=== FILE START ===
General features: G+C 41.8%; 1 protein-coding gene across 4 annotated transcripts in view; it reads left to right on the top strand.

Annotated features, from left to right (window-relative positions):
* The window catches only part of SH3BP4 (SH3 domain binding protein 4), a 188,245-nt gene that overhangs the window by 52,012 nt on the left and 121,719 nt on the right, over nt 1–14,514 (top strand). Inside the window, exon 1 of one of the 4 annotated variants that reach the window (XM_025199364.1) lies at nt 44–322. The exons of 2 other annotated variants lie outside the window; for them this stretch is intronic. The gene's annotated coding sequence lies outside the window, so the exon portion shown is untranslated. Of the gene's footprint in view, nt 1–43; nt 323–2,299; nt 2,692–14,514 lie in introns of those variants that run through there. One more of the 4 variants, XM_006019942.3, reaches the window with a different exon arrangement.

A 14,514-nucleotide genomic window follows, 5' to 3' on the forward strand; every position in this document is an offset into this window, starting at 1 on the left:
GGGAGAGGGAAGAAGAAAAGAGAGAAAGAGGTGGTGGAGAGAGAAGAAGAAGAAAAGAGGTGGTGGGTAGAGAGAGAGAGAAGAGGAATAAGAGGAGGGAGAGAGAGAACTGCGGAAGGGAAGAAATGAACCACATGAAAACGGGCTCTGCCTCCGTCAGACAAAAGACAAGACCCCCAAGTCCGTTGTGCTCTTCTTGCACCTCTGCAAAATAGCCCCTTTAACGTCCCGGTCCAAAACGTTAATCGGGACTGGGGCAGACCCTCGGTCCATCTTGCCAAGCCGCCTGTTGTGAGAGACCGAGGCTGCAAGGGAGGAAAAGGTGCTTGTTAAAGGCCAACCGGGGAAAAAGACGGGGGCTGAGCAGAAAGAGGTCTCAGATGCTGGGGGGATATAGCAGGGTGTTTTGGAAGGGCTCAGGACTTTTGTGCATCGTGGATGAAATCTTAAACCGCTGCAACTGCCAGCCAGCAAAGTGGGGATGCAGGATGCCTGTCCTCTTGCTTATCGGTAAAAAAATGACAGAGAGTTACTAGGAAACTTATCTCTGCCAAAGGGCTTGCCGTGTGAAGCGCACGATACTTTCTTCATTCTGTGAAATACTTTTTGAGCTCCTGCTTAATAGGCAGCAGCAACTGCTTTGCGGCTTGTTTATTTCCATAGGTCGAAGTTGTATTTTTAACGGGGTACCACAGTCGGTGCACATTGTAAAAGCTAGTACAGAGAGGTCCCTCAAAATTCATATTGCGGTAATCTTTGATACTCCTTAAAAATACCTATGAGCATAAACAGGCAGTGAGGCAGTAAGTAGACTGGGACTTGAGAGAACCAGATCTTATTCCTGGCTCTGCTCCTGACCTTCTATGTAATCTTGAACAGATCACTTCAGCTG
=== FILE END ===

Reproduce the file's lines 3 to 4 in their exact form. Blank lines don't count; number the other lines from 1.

* The window catches only part of SH3BP4 (SH3 domain binding protein 4), a 188,245-nt gene that overhangs the window by 52,012 nt on the left and 121,719 nt on the right, over nt 1–14,514 (top strand). Inside the window, exon 1 of one of the 4 annotated variants that reach the window (XM_025199364.1) lies at nt 44–322. The exons of 2 other annotated variants lie outside the window; for them this stretch is intronic. The gene's annotated coding sequence lies outside the window, so the exon portion shown is untranslated. Of the gene's footprint in view, nt 1–43; nt 323–2,299; nt 2,692–14,514 lie in introns of those variants that run through there. One more of the 4 variants, XM_006019942.3, reaches the window with a different exon arrangement.

A 14,514-nucleotide genomic window follows, 5' to 3' on the forward strand; every position in this document is an offset into this window, starting at 1 on the left: